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U.S. welcomes latecomer Japan to trans-Pacific trade talks
“This means that TPP can no longer be dismissed as a relatively limited undertaking between the United States and a number of smaller Asia-Pacific economies,” according to the Center for Strategic & International Studies.
In the U.S., business groups and congressional Republicans hotly debated the addition of Japan to TPP negotiations.
“Japan is a vital U.S. trading partner and strategic ally, and its participation should greatly expand the TPP’s potential benefits,” U.S. Chamber of Commerce President and CEO Thomas J. Donohue said in a statement. “We are pleased that Japan has agreed to put all issues on the table in the negotiations and work hard to ensure its late entrance does not unduly delay the negotiations.”
Sen. Bob Corker, Tennessee Republican and ranking member of the Foreign Relations Committee, which oversees such trade agreements, said he is a “strong advocate” of the addition of Japan to Trans-Pacific Partnership negotiations.
“Japanese investment in Tennessee has created good-paying jobs and growth for a long time, so tearing down barriers to further trade and foreign investment is key to strengthening our economy for the future,” he said in a statement.
The National Association of Manufacturers also seems optimistic about the deal.
“The commitments that Japan has made to address long-standing challenges are encouraging, and we will continue to work vigorously with the U.S. government to ensure a level playing field for all manufacturers in the United States,” said a statement by Linda Dempsey, the association’s vice president of international economic affairs.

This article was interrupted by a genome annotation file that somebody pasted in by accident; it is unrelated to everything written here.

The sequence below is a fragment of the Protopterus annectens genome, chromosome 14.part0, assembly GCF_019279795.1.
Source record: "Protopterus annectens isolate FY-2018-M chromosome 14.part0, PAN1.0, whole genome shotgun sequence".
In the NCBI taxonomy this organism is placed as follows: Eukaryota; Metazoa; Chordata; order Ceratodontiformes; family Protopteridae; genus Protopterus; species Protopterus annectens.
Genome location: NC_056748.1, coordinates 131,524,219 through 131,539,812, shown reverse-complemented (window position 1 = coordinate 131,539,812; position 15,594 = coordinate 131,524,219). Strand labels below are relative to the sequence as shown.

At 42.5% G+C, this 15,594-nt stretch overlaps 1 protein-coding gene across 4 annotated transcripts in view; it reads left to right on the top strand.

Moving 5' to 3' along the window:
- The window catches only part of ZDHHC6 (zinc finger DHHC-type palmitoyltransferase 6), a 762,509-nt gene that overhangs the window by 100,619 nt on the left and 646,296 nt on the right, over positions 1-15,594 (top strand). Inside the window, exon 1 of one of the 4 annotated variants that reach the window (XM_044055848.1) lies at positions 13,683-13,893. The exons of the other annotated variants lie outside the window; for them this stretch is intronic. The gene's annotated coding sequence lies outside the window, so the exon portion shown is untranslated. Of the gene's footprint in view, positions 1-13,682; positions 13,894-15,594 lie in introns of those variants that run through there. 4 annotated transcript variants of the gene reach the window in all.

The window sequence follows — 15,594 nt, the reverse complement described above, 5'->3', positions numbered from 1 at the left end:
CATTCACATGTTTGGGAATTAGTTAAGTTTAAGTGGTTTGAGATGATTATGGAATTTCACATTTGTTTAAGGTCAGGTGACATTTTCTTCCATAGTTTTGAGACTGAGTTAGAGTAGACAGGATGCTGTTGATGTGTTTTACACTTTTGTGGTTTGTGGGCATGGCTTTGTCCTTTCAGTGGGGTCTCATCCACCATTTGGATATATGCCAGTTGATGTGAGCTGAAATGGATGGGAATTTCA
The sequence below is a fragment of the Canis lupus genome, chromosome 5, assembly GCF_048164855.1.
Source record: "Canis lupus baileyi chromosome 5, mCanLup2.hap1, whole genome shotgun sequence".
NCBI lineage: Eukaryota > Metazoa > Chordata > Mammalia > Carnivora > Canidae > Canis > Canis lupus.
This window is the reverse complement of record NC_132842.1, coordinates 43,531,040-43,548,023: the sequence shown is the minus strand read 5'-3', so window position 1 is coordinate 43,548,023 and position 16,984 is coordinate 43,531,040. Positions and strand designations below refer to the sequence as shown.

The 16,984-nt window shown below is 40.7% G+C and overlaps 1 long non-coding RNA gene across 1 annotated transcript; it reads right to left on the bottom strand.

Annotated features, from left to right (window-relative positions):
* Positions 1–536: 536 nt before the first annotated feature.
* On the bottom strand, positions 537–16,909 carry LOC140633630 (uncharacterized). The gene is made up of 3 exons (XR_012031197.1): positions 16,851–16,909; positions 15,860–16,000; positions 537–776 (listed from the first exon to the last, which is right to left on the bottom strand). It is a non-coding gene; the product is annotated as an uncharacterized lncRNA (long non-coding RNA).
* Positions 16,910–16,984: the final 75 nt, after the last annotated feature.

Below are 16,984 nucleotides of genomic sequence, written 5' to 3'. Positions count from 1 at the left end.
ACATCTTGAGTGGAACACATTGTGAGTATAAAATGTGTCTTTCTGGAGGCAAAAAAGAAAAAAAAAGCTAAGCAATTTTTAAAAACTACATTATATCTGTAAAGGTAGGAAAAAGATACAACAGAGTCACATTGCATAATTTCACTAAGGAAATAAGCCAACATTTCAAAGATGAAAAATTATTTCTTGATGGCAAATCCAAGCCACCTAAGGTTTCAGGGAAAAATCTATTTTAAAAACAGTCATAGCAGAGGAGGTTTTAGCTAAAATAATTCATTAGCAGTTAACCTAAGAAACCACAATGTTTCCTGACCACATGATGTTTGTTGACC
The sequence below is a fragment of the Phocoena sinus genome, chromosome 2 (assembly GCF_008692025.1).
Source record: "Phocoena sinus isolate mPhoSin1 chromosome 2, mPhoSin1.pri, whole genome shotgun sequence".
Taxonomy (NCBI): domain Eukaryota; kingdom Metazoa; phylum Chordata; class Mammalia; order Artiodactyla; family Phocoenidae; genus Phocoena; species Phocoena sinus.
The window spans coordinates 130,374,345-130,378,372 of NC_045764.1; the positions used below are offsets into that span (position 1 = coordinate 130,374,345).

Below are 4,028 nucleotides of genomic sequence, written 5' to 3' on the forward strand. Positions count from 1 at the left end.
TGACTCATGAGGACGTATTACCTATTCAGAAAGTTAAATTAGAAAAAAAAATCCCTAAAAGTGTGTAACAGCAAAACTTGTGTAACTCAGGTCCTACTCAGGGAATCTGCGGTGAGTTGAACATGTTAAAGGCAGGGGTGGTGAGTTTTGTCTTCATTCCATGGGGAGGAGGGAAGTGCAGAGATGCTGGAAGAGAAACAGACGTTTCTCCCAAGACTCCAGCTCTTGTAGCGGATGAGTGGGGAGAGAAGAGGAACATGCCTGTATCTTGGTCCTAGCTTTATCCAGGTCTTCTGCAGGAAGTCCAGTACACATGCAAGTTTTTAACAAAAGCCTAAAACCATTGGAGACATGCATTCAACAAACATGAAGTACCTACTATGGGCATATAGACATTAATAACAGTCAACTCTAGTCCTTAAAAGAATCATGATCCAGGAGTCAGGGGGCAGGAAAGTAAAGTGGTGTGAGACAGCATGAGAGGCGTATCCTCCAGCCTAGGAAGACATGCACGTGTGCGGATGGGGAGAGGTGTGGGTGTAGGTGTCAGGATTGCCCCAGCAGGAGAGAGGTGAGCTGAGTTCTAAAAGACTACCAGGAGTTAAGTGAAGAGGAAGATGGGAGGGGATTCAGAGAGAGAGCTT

But other U.S. manufacturers have expressed fears that a broad deal with lower-cost Asian economies could cut into their profits and cost jobs while leaving in place long-standing barriers to U.S. goods.
“Including Japan in the TPP without ironclad assurances that it will open its markets and stop manipulating its currency is incredibly irresponsible,” Alliance for American Manufacturing President Scott Paul said in a statement.
“You can add this to the list of threats that stand in the way of a true American manufacturing resurgence. What makes matters worse is that this would be a self-inflicted wound.”
House Ways and Means Committee Chairman Dave Camp, Michigan Republican, said he worried that adding Japan to the talks could slow progress toward a deal.
“I will not support Japan’s entry into TPP unless we obtain airtight assurances that Japan’s participation in the TPP negotiations will neither diminish the comprehensive and ambitious nature of these negotiations nor delay the goal of concluding the negotiations this year,” Mr. Camp said in a statement.
Among the other 10 countries negotiating the regional pact are Australia, Brunei, Chile, Malaysia, New Zealand, Peru, Singapore and Vietnam. Canada and Mexico joined negotiations last fall.
The countries completed the 16th round of negotiations in March, and the next meetings are scheduled for May.
The pact is a spinoff of the 2005 Trans-Pacific Strategic Economic Partnership Agreement among Brunei, Chile, New Zealand and Singapore.
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About the Author
Tim Devaney is a national reporter who covers business and international trade for The Washington Times. Previously, he worked for the Detroit News, Grand Rapids Press, Portland Press Herald and Bangor Daily News. Tim can be reached at email@example.com.
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